1977-78: Spectacular Performances and the Glory that Followed

The 1977-78 season proved to be one of the most spectacular years for the team. Led by Dick Motta their new coach, the Bullets finally bagged the coveted NBA Championship after a very average performance in the regular season. After a thrilling season, the Bullets finally beat Seattle, 105-99 and claimed the NBA championship title along with all the glory that came with it.

1978-81: Sonics Show Some Strength

The Bullets continued to ride the success wave with their strong line consisting of Bob Dandridge, Elvin Hayes and Wes Unseld. After a few ups and downs, the team finally gained some momentum by consecutively winning nine games. They struggled towards the end of the year and eventually lost to the Sonics in the 1979 NBA Finals. The downward spiral began merely two years after the team won the NBA title. For the next decade, the team struggled as they failed to go through to the postseason games. The aging stars Unseld and Hayes were finally beginning to dim a bit.

1981-85: Big Changes in the Lineup

Wes Unseld bid farewell to the game after the 1980-81 season. His career stats were as impressive as ever, with 10,624 points overall and an election to the Naismith Basketball Hall of Fame in 1988. Soon after his departure, Elvin Hayes was traded to Houston. Hayes was elected to the Hall of Fame in 1989. At this point, the team had no superstars and was relying on a set of hardworking team players. After a slight slump, the team finally began to gain some momentum. The 1982-83 season saw them end the year with a respectable 42-40 and a place in the Atlantic Division. The 1983-84 season was not such a good time for the team as they got eliminated in the playoffs by Boston. The next season was nearly the same as well.

1985-90: New Players and Improving Results

In the 1985 Draft, the team made an interesting selection, picking the Sudanese Manute Bol. Bol blew nearly every other franchise record out of the water in the 85-86 season. However, even with Bol on the team, the Bullets were still not impressive with the results with a 39-43 record. They made into the playoffs but lost to Philadelphia. The next season was a little better for them, as they finished 42-40. In 1987-88, the team added another new name to the roster, rookie Tyrone Bogues. Wes Unseld was soon made head coach. The next season, 1988-89 saw noted improvement as the Bullets finished 40-42 but missed the playoffs. The next five years saw one of the steepest declines in the performance of the Bullets. But the hope for better times was still alive.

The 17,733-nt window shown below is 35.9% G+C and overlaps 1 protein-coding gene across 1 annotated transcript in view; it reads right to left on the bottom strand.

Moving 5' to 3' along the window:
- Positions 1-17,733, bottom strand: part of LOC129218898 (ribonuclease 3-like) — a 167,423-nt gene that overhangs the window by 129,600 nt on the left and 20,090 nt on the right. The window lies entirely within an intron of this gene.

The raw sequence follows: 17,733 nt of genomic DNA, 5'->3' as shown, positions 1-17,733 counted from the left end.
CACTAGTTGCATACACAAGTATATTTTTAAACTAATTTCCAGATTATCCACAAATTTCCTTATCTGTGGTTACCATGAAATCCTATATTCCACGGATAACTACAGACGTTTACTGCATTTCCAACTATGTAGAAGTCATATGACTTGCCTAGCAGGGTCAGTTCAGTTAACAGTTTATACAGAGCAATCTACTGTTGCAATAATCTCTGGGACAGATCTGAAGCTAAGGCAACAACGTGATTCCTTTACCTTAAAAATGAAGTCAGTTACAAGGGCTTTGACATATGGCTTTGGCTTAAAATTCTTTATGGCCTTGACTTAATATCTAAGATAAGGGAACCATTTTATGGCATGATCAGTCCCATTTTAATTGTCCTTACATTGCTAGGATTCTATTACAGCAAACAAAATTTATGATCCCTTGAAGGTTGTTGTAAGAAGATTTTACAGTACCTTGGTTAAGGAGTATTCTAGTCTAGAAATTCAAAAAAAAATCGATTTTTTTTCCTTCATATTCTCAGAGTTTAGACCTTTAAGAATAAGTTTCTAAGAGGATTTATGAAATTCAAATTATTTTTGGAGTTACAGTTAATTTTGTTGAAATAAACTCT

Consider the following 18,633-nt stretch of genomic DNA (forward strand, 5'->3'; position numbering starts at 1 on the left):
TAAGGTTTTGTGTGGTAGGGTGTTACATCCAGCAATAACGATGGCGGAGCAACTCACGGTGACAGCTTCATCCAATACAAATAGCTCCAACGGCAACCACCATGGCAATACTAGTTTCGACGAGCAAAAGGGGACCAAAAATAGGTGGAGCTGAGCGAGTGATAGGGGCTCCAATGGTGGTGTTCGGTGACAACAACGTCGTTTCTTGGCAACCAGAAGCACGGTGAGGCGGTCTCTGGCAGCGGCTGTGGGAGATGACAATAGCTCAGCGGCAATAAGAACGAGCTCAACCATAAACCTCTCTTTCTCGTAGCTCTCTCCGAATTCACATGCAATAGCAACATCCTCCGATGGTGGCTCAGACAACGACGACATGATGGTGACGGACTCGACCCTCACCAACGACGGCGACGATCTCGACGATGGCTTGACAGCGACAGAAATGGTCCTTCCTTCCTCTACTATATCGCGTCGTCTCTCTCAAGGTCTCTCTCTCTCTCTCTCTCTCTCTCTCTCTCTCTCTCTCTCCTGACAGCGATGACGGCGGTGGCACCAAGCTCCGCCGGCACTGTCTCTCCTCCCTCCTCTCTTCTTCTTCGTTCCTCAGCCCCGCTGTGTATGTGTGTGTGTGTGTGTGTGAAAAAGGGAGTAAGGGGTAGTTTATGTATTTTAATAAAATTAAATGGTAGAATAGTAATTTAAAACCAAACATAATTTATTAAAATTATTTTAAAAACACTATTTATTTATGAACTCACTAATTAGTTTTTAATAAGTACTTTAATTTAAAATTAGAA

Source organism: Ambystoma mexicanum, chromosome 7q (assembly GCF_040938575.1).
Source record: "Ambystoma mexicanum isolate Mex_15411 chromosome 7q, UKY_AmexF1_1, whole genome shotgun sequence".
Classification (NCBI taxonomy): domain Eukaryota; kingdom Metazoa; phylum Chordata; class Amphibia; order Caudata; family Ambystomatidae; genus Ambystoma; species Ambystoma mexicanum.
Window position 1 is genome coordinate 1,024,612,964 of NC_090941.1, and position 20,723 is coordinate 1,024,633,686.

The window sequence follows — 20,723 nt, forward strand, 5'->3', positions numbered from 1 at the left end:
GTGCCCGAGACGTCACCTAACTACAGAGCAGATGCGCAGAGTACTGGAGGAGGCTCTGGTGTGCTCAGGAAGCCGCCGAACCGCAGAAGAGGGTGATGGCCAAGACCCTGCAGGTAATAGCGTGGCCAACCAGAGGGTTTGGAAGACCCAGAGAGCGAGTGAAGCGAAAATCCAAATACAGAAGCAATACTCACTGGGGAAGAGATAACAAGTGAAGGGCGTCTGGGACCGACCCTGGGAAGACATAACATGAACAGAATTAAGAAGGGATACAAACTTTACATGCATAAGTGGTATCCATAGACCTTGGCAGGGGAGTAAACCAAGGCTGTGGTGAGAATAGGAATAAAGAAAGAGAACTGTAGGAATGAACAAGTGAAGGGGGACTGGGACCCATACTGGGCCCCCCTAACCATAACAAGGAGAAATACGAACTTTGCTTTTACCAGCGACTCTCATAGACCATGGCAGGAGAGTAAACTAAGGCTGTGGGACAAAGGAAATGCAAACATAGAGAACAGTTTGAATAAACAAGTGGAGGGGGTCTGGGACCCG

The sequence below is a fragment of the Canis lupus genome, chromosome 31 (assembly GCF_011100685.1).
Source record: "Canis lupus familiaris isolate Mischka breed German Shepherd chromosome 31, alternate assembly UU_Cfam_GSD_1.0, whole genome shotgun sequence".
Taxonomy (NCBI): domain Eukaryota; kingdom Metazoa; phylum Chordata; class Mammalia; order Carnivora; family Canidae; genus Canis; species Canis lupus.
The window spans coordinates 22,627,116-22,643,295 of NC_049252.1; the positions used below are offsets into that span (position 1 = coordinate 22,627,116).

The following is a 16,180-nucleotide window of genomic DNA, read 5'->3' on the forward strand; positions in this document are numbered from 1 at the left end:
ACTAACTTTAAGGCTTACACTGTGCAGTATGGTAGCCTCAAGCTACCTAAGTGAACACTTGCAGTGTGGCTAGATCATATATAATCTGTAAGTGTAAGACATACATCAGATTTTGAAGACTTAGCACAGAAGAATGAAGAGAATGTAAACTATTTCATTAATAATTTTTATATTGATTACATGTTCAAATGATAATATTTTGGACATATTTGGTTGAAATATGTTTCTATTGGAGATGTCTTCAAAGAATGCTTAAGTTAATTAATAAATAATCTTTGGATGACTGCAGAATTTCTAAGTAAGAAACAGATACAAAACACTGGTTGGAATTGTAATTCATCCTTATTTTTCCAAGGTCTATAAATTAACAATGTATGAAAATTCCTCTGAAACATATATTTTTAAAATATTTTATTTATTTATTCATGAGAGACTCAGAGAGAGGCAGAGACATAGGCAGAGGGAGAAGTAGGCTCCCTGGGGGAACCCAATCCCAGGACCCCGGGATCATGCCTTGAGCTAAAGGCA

1990-96: Team Rebuilt

After several disappointing runs, the 1994-95 season brought about big changes in the lineup for the team. Scott Skiles, and Juwan Howard were acquired and the lineup stood at: Tom Gugliotta and Don MaclLean (forwards), Rex Chapman and Skiles (guards) and Kevin Duckworth (center). But the biggest change came with the trading of Chris Webber into the team, from Golden State Warriors. But things didn’t go as well as planned for the Bullets, as injuries became a big hurdle in the team’s success. A total of 14 players missed 317 games, causing the Bullets to finish last in the Atlantic Division. The 1995 NBA Draft landed the team Rasheed Wallace. Their performance improved but not to an extent that would see them get back into the postseason. Injuries again became a problem for the team.

1996-97: Bullets Back in the Game

After going home with nothing for eight seasons, the Bullets finally got some luck as they ended up in the postseason. But even with a stellar lineup that included the league’s tallest players and two of the most in-shape forwards, the team barely managed. This eventually led to the impending dismissal of the head coach, Jim Lynam. The team soon took on a new approach, unveiling a new logo, new name – Washington Wizards, new uniforms and a new location.

1998-2001: A New Millennium

The Wizards still continued to struggle as the new millennium dawned. In the 2000-01 season, their 19 wins were the second-fewest in the franchise history – with the lowest being in their inaugural season in 1961-62. In February though, came a huge trade off that had everyone hoping for better times ahead. The exchange saw Wizards get Davis, Alexander, Laettner, Vaught and Thomas in return for 3 players of theirs along with $3 million.

2001-02: Michael Jordan Era

Michael Jordan led the team to an 18-game improvement in the standings and was potentially the reason for the record 41 home sellouts and 38 road sellouts. Add to that, the performance started improving a lot too.

2002-03: Farewell to Michael Jordan

In his final season as a Wizard, Jordan played in all 82 games. Even at the age of 40, this guy’s stamina baffled fans and critics alike. Even after Jordan’s departure, the team’s good performance continued with wins against Indiana Pacers, Boston Celtics and the New York Knicks.

2004-08: Big Three Performing Big

Arenas, Antawn and Hughes became a trio of sorts for the team that took them to playoffs, a first for the Wizards since the 1996-97 season.

2010-Present: Good Times Rolling

The recent seasons have seen the Wizards back in good shape. The 2013-14 season saw the Wizards reach the Eastern Conference semifinals. The Wizards also returned to playoffs in the 2014-15 season but fell again, in the Eastern Conference semifinals.

And now, they are all set for the upcoming season. With such a long and illustrious history, this could be one legendary season. Get your Washington Wizards tickets soon.